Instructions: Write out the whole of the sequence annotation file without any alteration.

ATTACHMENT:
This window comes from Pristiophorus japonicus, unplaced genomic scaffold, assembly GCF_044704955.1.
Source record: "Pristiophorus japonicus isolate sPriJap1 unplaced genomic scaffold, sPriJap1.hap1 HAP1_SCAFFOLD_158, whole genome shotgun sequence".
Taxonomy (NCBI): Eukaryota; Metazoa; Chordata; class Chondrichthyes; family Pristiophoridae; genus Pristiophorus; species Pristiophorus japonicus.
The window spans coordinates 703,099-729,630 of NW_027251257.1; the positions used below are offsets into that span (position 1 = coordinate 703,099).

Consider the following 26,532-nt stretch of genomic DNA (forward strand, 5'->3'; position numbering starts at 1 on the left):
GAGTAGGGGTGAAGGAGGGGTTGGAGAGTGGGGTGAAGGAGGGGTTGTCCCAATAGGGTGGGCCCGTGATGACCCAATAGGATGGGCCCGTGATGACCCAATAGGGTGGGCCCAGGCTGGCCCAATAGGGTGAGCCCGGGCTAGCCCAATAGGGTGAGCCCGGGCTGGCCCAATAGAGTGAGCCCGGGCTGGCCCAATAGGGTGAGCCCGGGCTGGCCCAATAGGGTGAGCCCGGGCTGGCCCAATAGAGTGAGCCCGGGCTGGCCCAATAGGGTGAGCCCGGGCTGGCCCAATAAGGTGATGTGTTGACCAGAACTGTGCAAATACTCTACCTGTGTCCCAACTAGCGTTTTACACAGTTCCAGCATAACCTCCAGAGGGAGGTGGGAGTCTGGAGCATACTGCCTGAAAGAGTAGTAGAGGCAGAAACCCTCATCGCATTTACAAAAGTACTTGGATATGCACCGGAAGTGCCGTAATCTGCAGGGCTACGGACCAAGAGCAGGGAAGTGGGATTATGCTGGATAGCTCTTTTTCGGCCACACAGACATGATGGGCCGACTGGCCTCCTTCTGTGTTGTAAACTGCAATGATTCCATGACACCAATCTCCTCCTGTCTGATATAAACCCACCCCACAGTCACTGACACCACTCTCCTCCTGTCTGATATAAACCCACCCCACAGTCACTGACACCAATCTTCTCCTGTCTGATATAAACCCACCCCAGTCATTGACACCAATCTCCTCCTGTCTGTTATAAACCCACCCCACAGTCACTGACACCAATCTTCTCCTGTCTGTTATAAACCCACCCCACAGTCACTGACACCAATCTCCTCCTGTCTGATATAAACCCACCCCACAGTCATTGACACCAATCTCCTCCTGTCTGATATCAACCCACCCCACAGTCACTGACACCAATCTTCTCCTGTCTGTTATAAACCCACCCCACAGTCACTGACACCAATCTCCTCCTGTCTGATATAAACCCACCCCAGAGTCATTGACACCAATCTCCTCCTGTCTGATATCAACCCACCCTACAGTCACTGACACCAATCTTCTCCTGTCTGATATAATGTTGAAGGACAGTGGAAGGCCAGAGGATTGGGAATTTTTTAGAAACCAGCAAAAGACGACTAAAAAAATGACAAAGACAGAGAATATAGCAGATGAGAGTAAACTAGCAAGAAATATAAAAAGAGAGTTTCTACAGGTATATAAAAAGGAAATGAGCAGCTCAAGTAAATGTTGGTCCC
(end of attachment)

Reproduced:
This window comes from Pristiophorus japonicus, unplaced genomic scaffold, assembly GCF_044704955.1.
Source record: "Pristiophorus japonicus isolate sPriJap1 unplaced genomic scaffold, sPriJap1.hap1 HAP1_SCAFFOLD_158, whole genome shotgun sequence".
Taxonomy (NCBI): Eukaryota; Metazoa; Chordata; class Chondrichthyes; family Pristiophoridae; genus Pristiophorus; species Pristiophorus japonicus.
The window spans coordinates 703,099-729,630 of NW_027251257.1; the positions used below are offsets into that span (position 1 = coordinate 703,099).

Consider the following 26,532-nt stretch of genomic DNA (forward strand, 5'->3'; position numbering starts at 1 on the left):
GAGTAGGGGTGAAGGAGGGGTTGGAGAGTGGGGTGAAGGAGGGGTTGTCCCAATAGGGTGGGCCCGTGATGACCCAATAGGATGGGCCCGTGATGACCCAATAGGGTGGGCCCAGGCTGGCCCAATAGGGTGAGCCCGGGCTAGCCCAATAGGGTGAGCCCGGGCTGGCCCAATAGAGTGAGCCCGGGCTGGCCCAATAGGGTGAGCCCGGGCTGGCCCAATAGGGTGAGCCCGGGCTGGCCCAATAGAGTGAGCCCGGGCTGGCCCAATAGGGTGAGCCCGGGCTGGCCCAATAAGGTGATGTGTTGACCAGAACTGTGCAAATACTCTACCTGTGTCCCAACTAGCGTTTTACACAGTTCCAGCATAACCTCCAGAGGGAGGTGGGAGTCTGGAGCATACTGCCTGAAAGAGTAGTAGAGGCAGAAACCCTCATCGCATTTACAAAAGTACTTGGATATGCACCGGAAGTGCCGTAATCTGCAGGGCTACGGACCAAGAGCAGGGAAGTGGGATTATGCTGGATAGCTCTTTTTCGGCCACACAGACATGATGGGCCGACTGGCCTCCTTCTGTGTTGTAAACTGCAATGATTCCATGACACCAATCTCCTCCTGTCTGATATAAACCCACCCCACAGTCACTGACACCACTCTCCTCCTGTCTGATATAAACCCACCCCACAGTCACTGACACCAATCTTCTCCTGTCTGATATAAACCCACCCCAGTCATTGACACCAATCTCCTCCTGTCTGTTATAAACCCACCCCACAGTCACTGACACCAATCTTCTCCTGTCTGTTATAAACCCACCCCACAGTCACTGACACCAATCTCCTCCTGTCTGATATAAACCCACCCCACAGTCATTGACACCAATCTCCTCCTGTCTGATATCAACCCACCCCACAGTCACTGACACCAATCTTCTCCTGTCTGTTATAAACCCACCCCACAGTCACTGACACCAATCTCCTCCTGTCTGATATAAACCCACCCCAGAGTCATTGACACCAATCTCCTCCTGTCTGATATCAACCCACCCTACAGTCACTGACACCAATCTTCTCCTGTCTGATATAATGTTGAAGGACAGTGGAAGGCCAGAGGATTGGGAATTTTTTAGAAACCAGCAAAAGACGACTAAAAAAATGACAAAGACAGAGAATATAGCAGATGAGAGTAAACTAGCAAGAAATATAAAAAGAGAGTTTCTACAGGTATATAAAAAGGAAATGAGCAGCTCAAGTAAATGTTGGTCCC